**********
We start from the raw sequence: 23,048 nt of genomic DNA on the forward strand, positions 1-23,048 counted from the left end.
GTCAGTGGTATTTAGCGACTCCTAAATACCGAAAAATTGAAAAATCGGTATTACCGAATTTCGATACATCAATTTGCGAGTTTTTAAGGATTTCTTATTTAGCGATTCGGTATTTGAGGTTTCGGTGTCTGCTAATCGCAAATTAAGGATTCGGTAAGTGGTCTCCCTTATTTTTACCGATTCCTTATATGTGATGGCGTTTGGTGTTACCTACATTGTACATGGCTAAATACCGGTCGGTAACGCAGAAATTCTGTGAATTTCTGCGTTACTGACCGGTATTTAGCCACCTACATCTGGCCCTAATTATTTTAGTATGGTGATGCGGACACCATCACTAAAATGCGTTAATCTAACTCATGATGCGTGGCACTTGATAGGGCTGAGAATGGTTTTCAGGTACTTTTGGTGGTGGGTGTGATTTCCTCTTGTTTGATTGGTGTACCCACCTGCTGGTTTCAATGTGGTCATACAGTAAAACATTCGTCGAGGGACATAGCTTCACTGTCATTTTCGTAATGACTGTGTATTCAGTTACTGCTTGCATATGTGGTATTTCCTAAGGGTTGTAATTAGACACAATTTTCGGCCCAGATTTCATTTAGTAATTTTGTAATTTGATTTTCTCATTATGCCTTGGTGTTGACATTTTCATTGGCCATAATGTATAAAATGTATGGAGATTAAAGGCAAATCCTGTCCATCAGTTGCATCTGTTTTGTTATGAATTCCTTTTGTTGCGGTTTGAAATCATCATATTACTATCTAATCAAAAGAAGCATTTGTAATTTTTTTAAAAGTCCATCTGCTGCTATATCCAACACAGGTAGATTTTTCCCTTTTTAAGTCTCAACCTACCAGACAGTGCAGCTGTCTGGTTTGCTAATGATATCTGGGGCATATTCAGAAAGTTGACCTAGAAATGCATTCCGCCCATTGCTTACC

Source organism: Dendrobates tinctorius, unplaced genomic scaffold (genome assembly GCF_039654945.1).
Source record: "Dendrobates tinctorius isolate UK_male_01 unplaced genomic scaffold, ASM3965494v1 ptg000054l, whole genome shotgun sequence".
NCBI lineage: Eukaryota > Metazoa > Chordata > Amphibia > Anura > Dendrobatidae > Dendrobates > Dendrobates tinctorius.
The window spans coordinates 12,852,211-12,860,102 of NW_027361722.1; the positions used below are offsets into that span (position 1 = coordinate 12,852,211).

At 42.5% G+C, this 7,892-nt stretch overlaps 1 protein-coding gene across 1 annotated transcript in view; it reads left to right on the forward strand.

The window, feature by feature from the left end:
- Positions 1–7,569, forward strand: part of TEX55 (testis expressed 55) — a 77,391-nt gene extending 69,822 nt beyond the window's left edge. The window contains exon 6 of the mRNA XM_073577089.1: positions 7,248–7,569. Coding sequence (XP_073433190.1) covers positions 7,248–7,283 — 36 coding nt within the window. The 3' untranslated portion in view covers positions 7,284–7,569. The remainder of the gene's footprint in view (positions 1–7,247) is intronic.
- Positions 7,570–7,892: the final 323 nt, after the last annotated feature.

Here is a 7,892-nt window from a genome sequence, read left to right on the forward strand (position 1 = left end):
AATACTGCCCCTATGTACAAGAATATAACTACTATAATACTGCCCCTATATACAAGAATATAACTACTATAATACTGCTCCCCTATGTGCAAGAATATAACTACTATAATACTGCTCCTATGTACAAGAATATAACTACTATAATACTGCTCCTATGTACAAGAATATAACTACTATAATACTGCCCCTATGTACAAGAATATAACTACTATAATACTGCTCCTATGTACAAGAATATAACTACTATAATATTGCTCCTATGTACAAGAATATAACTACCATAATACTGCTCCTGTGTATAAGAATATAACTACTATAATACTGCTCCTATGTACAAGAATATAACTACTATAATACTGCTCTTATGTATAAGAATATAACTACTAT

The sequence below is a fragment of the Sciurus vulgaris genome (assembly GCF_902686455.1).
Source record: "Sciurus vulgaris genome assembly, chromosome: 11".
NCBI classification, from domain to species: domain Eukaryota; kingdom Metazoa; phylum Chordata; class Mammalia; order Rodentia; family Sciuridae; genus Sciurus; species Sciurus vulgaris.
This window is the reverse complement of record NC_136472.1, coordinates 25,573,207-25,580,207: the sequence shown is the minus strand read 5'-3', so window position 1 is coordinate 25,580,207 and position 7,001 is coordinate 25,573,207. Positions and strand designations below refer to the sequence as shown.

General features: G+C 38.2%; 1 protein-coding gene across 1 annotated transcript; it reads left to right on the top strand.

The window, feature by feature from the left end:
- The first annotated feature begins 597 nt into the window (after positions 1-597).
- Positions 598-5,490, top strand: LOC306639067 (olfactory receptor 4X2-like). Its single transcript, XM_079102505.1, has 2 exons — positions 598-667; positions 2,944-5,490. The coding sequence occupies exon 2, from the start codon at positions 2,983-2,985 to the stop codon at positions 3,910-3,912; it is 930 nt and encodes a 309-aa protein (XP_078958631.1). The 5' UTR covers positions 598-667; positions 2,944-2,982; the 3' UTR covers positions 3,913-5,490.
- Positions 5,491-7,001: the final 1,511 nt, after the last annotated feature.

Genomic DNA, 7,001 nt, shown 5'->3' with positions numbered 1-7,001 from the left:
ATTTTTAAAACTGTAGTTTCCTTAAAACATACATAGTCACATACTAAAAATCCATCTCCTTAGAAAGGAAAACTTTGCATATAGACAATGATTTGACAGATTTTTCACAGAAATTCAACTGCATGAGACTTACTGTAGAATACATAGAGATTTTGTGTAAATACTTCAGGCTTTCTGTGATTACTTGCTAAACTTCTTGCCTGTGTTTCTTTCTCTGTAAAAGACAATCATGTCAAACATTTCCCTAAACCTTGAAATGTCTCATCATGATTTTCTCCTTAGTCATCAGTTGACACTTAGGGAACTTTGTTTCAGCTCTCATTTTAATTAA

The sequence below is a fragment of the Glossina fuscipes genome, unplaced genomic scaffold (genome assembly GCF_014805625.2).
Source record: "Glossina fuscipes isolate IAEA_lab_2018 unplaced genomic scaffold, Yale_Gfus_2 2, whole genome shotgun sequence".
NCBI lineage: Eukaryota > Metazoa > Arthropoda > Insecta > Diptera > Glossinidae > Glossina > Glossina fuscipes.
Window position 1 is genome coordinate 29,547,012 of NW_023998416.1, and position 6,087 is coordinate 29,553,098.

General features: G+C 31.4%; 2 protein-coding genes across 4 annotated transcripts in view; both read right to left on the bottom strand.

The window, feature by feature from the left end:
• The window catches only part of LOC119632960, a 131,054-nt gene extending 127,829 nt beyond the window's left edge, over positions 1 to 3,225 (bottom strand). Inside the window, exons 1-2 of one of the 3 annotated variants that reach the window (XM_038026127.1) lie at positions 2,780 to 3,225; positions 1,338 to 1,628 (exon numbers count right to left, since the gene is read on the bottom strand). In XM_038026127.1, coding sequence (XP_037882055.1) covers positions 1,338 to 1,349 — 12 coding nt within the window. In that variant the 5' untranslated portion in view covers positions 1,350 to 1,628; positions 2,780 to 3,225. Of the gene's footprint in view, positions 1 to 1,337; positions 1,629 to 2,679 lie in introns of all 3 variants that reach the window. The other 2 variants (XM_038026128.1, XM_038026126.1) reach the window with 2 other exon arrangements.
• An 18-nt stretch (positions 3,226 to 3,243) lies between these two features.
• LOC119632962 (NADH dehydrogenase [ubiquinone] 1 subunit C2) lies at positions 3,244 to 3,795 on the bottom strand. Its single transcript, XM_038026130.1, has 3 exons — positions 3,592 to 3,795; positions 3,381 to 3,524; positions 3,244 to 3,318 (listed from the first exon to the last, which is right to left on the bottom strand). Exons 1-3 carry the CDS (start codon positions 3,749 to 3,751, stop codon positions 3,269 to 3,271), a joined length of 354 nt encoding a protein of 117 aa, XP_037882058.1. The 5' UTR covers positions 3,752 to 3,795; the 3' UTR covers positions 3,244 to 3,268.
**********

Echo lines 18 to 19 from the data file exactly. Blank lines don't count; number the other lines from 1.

The window, feature by feature from the left end:
- The first annotated feature begins 597 nt into the window (after positions 1-597).